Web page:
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BOWLING STRATEGY
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Bowling Strategy
 
In cricket, at the start of an innings the pace bowlers on the bowling team usually bowl first. Usually the pace bowlers will bowl for 10 overs in a one-day international or about two hours in a Test match. Pace bowlers traditionally bowl first since the cricket ball is initially hard and smooth, and hence moves quickly through the air, bounces quickly off the pitch and does not spin much. Generally the fast bowler's job is to get as many early wickets (batsmen out) as possible and make inroads into the opposing batting line-up.
 
 
Objectives
 
The main objective of the bowler is to take wickets. Usually the batting order is such that the best players bat first. As the bowling team gets more wickets, the lesser skilled batsmen come to face the bowling. If the bowling team can take quick wickets, it can reduce the confidence of the batting team and can help keep their score low.
 
The second objective of the bowler is to prevent the batsmen scoring runs. A bowler's effectiveness at keeping the batsmen from scoring runs is measured by the bowler's economy rate. Economy rate is the number of runs scored from his bowling per over bowled. If the bowler succeeds in keeping the economy rate below 3 an over, for say 4 of his overs, this can create pressure on the batsman to score runs. This sometimes induces the batsman to play more risky shots, which may result in wickets being taken.
 
The third objective of a bowler is to limit the number of wides and no balls bowled.
 
The team is required to bowl a set of overs within a time frame. The number of overs bowled per hour is known as the over rate. Failure to maintain the over rate above the stipulated time would invite a monetary penalty imposed by the umpires.
 
 
Line & Length
 
The bowler must bowl a tight line and length. The best line would be pitching the ball just outside the off stump. This would mean that the ball passes between the batsman's bat and body.
 
A ball of the ideal length will bounce up to around the batsman's waist level. At this height, it is difficult for the batsman to freely play his stroke. The ideal length is such that the batsman is unsure whether to move his weight onto the front foot or the back foot to play his stroke. But bowlers should also vary the length, i.e. vary the bounce so that each ball is not predictable. A bouncer (short pitched ball which rises above the batsmans neck) can unsettle the batsman.
 
The bowler can also bowl a surprise speed ball, at a slower/faster speed than he normally bowls. This can trick the batsman into miscalculating his stroke and may result in a wicket falling (batsman getting dismissed)
 
 
One Day Internationals
 
In one-day international matches fast bowlers are employed for around 10 overs, depending on various factors such as the condition of the pitch, weather, and general strategy. After 12-15 overs the spinners come to bowl.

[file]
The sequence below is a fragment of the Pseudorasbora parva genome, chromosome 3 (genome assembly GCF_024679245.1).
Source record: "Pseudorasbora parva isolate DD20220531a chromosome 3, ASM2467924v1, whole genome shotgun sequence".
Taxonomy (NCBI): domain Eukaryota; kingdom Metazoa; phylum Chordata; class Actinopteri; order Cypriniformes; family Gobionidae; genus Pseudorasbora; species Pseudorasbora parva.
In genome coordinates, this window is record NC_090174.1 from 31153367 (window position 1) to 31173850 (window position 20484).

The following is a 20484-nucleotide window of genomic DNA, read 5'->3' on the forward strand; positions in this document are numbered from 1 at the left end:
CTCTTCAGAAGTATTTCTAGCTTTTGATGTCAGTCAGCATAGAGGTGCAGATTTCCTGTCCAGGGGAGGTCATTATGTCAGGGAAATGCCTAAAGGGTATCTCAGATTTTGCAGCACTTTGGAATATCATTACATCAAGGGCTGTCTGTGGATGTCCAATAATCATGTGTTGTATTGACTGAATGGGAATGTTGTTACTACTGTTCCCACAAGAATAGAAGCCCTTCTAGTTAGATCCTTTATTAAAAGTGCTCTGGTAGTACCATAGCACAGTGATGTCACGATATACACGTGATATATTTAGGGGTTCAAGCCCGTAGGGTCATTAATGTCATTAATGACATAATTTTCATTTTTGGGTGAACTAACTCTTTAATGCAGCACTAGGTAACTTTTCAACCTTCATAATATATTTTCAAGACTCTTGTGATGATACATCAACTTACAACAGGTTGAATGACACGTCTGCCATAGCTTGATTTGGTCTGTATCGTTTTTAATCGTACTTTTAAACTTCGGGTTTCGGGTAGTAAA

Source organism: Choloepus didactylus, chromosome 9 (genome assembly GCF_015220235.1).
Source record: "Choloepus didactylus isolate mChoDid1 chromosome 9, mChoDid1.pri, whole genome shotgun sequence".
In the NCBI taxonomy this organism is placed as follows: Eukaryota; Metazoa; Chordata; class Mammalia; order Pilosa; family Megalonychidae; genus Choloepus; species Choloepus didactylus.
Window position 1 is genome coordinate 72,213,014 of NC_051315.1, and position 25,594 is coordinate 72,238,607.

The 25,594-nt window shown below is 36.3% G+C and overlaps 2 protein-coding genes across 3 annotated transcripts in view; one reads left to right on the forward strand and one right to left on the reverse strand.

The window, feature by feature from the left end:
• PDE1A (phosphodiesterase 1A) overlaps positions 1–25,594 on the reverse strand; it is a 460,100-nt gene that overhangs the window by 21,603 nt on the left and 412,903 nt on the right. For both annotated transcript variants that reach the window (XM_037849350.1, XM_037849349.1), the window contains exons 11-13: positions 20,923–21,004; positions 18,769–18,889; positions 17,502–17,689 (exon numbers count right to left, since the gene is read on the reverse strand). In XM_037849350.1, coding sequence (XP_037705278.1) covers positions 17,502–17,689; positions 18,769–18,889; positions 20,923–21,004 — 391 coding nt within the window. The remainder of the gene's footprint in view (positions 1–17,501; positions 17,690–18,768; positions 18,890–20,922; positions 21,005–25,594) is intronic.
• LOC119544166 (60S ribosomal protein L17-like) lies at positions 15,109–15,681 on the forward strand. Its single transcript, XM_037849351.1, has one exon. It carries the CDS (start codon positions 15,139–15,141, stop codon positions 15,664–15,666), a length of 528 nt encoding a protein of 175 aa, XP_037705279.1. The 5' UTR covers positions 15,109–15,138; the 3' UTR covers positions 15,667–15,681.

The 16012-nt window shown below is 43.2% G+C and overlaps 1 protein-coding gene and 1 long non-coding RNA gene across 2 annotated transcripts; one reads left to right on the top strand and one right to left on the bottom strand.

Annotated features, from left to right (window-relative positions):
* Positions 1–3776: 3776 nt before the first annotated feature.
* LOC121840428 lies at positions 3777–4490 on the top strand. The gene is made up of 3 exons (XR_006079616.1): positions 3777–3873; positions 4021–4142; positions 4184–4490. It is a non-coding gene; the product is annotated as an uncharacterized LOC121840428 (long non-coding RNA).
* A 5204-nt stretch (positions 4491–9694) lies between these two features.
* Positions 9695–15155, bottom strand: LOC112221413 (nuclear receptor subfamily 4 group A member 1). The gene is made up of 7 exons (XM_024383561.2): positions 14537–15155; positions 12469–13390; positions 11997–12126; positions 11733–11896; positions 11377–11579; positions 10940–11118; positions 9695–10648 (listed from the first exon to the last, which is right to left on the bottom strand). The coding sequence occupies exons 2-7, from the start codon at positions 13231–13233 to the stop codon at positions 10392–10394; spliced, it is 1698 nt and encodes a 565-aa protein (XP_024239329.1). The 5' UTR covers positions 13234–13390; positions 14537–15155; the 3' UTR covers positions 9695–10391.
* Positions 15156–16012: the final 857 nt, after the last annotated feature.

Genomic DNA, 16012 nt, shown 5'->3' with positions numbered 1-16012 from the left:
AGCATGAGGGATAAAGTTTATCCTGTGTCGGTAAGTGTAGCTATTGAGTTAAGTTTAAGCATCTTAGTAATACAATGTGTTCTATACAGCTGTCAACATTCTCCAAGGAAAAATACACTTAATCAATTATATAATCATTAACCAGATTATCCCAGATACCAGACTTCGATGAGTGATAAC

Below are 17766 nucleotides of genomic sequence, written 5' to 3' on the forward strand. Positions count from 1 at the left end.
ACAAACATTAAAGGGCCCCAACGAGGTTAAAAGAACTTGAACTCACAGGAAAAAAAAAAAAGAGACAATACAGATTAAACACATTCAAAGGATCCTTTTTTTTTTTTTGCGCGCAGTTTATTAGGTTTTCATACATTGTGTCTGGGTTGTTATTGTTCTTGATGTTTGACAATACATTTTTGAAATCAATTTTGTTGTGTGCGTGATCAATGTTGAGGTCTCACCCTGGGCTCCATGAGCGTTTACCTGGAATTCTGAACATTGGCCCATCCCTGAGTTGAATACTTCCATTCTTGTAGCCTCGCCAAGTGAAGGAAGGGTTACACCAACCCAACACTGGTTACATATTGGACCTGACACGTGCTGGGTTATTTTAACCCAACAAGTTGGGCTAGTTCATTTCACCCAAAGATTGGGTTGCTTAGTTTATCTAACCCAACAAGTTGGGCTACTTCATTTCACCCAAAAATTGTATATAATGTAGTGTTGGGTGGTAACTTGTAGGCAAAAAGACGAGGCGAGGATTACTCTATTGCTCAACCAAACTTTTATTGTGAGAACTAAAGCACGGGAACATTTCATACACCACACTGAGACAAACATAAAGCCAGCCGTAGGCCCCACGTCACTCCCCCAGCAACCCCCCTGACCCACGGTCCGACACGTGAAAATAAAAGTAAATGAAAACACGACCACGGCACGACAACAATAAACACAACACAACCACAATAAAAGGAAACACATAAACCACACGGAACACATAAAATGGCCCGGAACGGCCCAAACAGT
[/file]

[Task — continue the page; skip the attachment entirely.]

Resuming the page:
After that, the fast bowlers who bowled the first few overs return to bowl around the 30 to 40th overs to complete their quota of 10 overs. There is no fixed rule as to when a bowler can bowl, as long as he bowls a maximum 10 overs. He is not allowed to bowl 2 or more consecutive overs.
 
Usually the best fast bowlers bowl the last few overs. This tactic is employed to try and prevent the batsmen 'going after' the spinners and scoring many runs. Usually the batsmen will play more aggressively during the final few overs, since they are less concerned with getting out, and more concerned with maximising the number of runs scored.
 
After the 15 overs are up, the game tempo usually slows down a bit. There aren't too many boundaries (4's) hit. After the 35th over, the batsmen tend to be more aggressive to score quickly, so during this period, the most experienced bowlers bowl. The last 15 overs are known as the slog or death overs. As the batsmen are looking to hit as many big hits as possible, bowlers get hit around and their economy rate worsens. However this is also the most productive part of the game for the bowlers as wickets tumble here.
 
If the team bowling in the second innings have a good total to defend, they may try to slow the run rate rather than bowling aggressively to take wickets. This can cause the batting team to begin taking unnecessary risks and result in wickets falling. Taking wickets is crucial to win the match as the more wickets the opposition have in hand (not-out batsmen) the greater the chances of the batsmen scoring runs rapidly. If the bowlers are defending less than say 200 runs, wicket taking is imperative to win the match. Bowlers must remember that there is a strong correlation between the batting side losing wickets and a slowing of their run rate. Two new batsmen at the crease always have to consolidate and more often than not the run rate will slow.
 
 
Test Cricket
 
In Test cricket, the overs are unlimited. As a consequence, a bowler's economy rate is lower than that of a one day international match. For a bowler, getting wickets is the main task. The more wickets a bowler takes, the less a chance the batsmen can score a big total. The margin for error in bowling wide balls in Test matches is much higher, so the bowler need not be as accurate as in a one day international match. He may also bowl 2 bouncers per batsman per over.
 
 
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